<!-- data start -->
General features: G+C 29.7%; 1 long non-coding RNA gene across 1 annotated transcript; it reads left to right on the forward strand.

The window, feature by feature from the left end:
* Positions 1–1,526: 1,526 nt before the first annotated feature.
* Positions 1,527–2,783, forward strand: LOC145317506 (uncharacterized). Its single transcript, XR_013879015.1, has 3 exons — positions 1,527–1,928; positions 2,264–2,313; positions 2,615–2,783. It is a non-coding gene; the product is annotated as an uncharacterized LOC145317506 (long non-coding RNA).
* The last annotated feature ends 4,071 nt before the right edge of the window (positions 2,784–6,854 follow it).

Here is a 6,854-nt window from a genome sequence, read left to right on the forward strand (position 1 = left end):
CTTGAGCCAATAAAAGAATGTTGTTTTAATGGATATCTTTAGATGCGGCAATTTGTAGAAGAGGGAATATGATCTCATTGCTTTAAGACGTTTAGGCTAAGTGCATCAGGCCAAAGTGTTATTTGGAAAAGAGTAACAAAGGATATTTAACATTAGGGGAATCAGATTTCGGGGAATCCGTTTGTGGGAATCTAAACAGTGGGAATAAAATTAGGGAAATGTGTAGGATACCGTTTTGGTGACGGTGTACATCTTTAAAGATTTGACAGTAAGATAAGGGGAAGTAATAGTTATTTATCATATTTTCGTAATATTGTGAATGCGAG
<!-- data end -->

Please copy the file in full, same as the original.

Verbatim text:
General features: G+C 29.7%; 1 long non-coding RNA gene across 1 annotated transcript; it reads left to right on the forward strand.

The window, feature by feature from the left end:
* Positions 1–1,526: 1,526 nt before the first annotated feature.
* Positions 1,527–2,783, forward strand: LOC145317506 (uncharacterized). Its single transcript, XR_013879015.1, has 3 exons — positions 1,527–1,928; positions 2,264–2,313; positions 2,615–2,783. It is a non-coding gene; the product is annotated as an uncharacterized LOC145317506 (long non-coding RNA).
* The last annotated feature ends 4,071 nt before the right edge of the window (positions 2,784–6,854 follow it).

Here is a 6,854-nt window from a genome sequence, read left to right on the forward strand (position 1 = left end):
CTTGAGCCAATAAAAGAATGTTGTTTTAATGGATATCTTTAGATGCGGCAATTTGTAGAAGAGGGAATATGATCTCATTGCTTTAAGACGTTTAGGCTAAGTGCATCAGGCCAAAGTGTTATTTGGAAAAGAGTAACAAAGGATATTTAACATTAGGGGAATCAGATTTCGGGGAATCCGTTTGTGGGAATCTAAACAGTGGGAATAAAATTAGGGAAATGTGTAGGATACCGTTTTGGTGACGGTGTACATCTTTAAAGATTTGACAGTAAGATAAGGGGAAGTAATAGTTATTTATCATATTTTCGTAATATTGTGAATGCGAG